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Author Topic:   Swingarm Zlink question
driver27
Member
posted April 22, 2002 10:04 AM
Depends upon the amount of anti-squat but jacking forces on accel typcally make rear spring changes to work backwards. So a softer lr spring would tighten both entry and exit in that case.
I have run upwards of 54% diagonal and 55% left on my z-link with no problems.
I would look at shock travel as an indicator to too soft of springs. Jammin has a handy calculator in the toolbox for calculating spring rates on swingarms.


WPP
Member
posted April 22, 2002 08:18 PM
WFO I AM GLAD YOU ANSWERED ON THE SWINGARM.Are you saying if the car lifts the springs work backwards I run a 325 lr and a 300 rr does this mean i can go to the 300 on the lr and still tighten the car up or maybe a little softer on the left rear I also like useing my pull bar to tighten the car by moving it too the left.


wfoondirt
Member
posted April 23, 2002 08:35 AM
wpp, you are correct, Although if a large percentage of anti-squat is present you probably won't notice a large difference on exit with a softer lr, but it all depends on suspention geometry.


WPP
Member
posted April 23, 2002 07:20 PM
Would running a softer left increase the lift on the left rear I believe it could help the car going in with the softer spring on the left rear .I BELIEVE the pull bar will keep the car tight coming off the corner running it toward the left LAST YEAR Inever could get the car to lift it stayed the same i also ran 18 degrees in my pullbar and i never really understood why the car would not lift this is a swingarm any comment on this would be good


wfoondirt
Member
posted April 24, 2002 09:02 AM
With the spring on the swingarm its not going to affect anti-squat (lift). You need to look to the linkages to change anti-squat. Is this on a z-link or a 3-link?


WPP
Member
posted April 24, 2002 09:50 AM
It is a swingarm with the springs mounted on the swingarm and the rear control arms running to the rear and they are adjustable were I can angle them straight or downhill I have always thought anti-squat come from the pullbar and also the foward bite . THANKS FOR THE HELP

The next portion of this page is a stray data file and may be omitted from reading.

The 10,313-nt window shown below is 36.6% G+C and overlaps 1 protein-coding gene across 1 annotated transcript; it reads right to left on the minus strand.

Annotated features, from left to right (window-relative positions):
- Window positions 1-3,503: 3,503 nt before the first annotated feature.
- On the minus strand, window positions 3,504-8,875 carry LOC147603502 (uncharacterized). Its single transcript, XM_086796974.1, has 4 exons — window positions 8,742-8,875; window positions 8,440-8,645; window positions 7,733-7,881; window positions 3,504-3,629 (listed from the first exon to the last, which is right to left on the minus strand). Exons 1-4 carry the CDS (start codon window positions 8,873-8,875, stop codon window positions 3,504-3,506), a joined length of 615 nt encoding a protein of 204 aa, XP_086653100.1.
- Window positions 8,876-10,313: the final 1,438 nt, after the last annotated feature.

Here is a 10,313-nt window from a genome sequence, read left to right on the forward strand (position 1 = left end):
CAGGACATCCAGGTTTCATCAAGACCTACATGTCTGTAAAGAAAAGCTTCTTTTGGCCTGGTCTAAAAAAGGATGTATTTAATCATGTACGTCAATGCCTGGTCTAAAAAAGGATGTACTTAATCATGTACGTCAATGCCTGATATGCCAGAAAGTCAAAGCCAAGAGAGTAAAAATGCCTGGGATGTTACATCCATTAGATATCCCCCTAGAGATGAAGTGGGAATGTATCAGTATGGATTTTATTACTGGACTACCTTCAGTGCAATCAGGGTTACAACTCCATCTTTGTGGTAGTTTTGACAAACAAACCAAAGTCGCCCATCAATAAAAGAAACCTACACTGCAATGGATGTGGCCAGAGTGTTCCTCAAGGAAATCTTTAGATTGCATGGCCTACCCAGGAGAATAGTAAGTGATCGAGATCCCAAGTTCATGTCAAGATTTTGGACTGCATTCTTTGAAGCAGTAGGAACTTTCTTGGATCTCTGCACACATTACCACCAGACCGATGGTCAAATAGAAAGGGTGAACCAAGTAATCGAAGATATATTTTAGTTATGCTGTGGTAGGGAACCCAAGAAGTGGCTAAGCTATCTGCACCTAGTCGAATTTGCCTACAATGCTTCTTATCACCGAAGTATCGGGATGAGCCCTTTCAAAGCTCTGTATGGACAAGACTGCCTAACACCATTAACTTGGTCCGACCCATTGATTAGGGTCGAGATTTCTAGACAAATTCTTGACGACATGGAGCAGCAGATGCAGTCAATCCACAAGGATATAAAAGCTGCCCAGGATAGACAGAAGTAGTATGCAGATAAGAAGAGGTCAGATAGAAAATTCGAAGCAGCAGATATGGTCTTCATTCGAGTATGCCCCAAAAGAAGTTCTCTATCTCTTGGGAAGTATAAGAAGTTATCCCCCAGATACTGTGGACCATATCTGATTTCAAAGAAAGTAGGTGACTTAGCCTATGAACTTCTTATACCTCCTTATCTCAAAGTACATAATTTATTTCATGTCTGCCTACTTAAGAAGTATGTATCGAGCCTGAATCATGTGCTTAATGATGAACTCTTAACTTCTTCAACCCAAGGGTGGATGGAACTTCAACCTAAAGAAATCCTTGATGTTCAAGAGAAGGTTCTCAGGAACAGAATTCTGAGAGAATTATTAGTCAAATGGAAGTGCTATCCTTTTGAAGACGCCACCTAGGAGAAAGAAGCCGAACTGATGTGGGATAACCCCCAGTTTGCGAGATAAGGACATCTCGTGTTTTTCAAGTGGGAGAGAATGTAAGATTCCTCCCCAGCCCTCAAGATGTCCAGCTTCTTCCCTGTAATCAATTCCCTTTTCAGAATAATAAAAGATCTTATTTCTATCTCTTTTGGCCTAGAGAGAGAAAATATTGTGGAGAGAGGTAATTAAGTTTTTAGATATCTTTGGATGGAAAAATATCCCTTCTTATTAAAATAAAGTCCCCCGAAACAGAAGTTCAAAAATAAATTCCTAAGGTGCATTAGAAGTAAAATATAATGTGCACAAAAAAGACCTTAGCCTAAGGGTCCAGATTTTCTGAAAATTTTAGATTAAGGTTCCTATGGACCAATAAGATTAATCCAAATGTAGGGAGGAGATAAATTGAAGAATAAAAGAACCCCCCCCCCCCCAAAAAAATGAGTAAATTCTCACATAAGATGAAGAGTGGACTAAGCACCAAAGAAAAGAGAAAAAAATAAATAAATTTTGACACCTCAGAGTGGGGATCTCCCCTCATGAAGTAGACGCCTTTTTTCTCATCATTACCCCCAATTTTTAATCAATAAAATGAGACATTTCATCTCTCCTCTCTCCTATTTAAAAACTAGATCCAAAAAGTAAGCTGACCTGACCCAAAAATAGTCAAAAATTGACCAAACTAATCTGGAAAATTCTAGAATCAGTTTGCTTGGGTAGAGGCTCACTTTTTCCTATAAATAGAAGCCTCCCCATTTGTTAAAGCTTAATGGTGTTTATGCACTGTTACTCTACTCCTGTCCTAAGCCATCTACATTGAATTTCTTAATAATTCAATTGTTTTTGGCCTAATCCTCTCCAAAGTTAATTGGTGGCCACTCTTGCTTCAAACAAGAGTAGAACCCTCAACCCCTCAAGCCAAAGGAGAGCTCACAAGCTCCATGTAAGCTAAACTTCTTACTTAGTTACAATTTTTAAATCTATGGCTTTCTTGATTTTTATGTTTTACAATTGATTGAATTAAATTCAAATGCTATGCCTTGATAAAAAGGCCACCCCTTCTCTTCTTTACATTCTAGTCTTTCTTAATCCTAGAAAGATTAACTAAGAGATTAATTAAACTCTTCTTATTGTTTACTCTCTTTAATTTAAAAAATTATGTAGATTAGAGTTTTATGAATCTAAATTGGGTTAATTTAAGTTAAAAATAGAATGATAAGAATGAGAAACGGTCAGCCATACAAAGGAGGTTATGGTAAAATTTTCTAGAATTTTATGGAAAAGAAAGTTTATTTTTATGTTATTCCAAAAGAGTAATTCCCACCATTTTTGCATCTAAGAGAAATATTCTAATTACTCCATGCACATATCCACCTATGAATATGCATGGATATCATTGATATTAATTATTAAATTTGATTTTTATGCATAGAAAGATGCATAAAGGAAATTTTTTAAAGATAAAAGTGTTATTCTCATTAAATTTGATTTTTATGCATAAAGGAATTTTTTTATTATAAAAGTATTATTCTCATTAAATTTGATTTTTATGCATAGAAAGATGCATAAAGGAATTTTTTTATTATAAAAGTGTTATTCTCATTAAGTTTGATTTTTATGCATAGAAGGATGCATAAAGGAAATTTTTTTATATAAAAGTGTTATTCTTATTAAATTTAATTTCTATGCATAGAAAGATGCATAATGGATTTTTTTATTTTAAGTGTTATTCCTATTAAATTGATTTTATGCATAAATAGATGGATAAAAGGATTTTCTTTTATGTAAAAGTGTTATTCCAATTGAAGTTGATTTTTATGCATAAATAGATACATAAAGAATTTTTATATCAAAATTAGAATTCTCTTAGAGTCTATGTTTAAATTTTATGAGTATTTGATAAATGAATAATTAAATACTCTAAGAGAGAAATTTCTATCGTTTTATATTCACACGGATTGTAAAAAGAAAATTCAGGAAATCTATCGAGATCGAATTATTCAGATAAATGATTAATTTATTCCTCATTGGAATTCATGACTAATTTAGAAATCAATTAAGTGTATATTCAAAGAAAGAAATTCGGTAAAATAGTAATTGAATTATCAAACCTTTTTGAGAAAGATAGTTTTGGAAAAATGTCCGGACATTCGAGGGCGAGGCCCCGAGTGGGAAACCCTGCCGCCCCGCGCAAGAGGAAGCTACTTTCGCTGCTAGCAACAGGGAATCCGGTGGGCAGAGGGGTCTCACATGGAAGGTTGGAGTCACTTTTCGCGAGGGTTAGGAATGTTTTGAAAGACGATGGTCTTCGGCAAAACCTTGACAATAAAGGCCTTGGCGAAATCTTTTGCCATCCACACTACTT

wfoondirt
Member
posted April 24, 2002 12:47 PM
Anti-squat is defined in terms of percentage of weight reacted by the linkages vs springs. I know the fomula to calculate it but i don't have it infront of me so i don't want to give you bad information without double checking my memory.
You can visualize or sketch on paper and get an idea of the amount of anti-squat you will have by finding the ic and its relationship to an imaginary line from the contact patch of the tire to the cg. If the ic is above that line the car will lift under accel, and vice versa if it is below that line.
To find the ic on a watts link type suspension you have to extend the upper and lower links until they meet then draw a line from that point to the center of the axle, this gives you the side view swing arm (svsa). Then extend the svsa and the pull-bar until they meet, that point is the ic.

I hope you can follow that, its hard to explain without drawing it out. In a nut shell anti-squat is determined by the angles of all the links controling the rear axle and the amount of torque applied to the axle.



WPP
Member
posted April 24, 2002 02:38 PM
I have done a little research on the instant center and i done understand were the point cross between the upper and lower controlarms WHAT I have not figured out when you put alot angle in the upper control arms that moves the line up are you saying that were you mount the pull bar on tha chassis should be above the line the line when it cross between the upper and lower control arms.I will stop here were we will not get confused. LET ME KNOW YOUR THOUGHTS


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